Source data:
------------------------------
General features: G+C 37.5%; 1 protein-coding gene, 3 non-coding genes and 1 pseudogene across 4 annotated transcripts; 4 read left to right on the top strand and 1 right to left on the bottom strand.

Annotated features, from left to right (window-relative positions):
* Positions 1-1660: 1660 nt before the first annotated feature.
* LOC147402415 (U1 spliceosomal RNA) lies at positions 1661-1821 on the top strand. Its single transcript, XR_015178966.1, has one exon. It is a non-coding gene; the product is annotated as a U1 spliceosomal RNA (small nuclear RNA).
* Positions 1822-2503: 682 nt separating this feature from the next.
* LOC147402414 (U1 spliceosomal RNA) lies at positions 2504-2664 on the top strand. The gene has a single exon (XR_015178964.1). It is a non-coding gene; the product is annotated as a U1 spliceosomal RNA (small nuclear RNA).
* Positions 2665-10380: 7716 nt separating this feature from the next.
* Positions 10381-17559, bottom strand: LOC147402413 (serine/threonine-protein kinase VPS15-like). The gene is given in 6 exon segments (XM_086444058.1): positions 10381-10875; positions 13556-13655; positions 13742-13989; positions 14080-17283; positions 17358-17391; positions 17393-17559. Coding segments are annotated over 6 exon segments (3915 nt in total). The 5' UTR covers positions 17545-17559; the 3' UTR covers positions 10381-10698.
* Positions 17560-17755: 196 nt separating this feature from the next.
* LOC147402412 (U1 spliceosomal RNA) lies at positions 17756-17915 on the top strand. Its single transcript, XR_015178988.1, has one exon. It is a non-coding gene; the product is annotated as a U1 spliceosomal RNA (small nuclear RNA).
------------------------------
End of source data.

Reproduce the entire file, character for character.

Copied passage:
General features: G+C 37.5%; 1 protein-coding gene, 3 non-coding genes and 1 pseudogene across 4 annotated transcripts; 4 read left to right on the top strand and 1 right to left on the bottom strand.

Annotated features, from left to right (window-relative positions):
* Positions 1-1660: 1660 nt before the first annotated feature.
* LOC147402415 (U1 spliceosomal RNA) lies at positions 1661-1821 on the top strand. Its single transcript, XR_015178966.1, has one exon. It is a non-coding gene; the product is annotated as a U1 spliceosomal RNA (small nuclear RNA).
* Positions 1822-2503: 682 nt separating this feature from the next.
* LOC147402414 (U1 spliceosomal RNA) lies at positions 2504-2664 on the top strand. The gene has a single exon (XR_015178964.1). It is a non-coding gene; the product is annotated as a U1 spliceosomal RNA (small nuclear RNA).
* Positions 2665-10380: 7716 nt separating this feature from the next.
* Positions 10381-17559, bottom strand: LOC147402413 (serine/threonine-protein kinase VPS15-like). The gene is given in 6 exon segments (XM_086444058.1): positions 10381-10875; positions 13556-13655; positions 13742-13989; positions 14080-17283; positions 17358-17391; positions 17393-17559. Coding segments are annotated over 6 exon segments (3915 nt in total). The 5' UTR covers positions 17545-17559; the 3' UTR covers positions 10381-10698.
* Positions 17560-17755: 196 nt separating this feature from the next.
* LOC147402412 (U1 spliceosomal RNA) lies at positions 17756-17915 on the top strand. Its single transcript, XR_015178988.1, has one exon. It is a non-coding gene; the product is annotated as a U1 spliceosomal RNA (small nuclear RNA).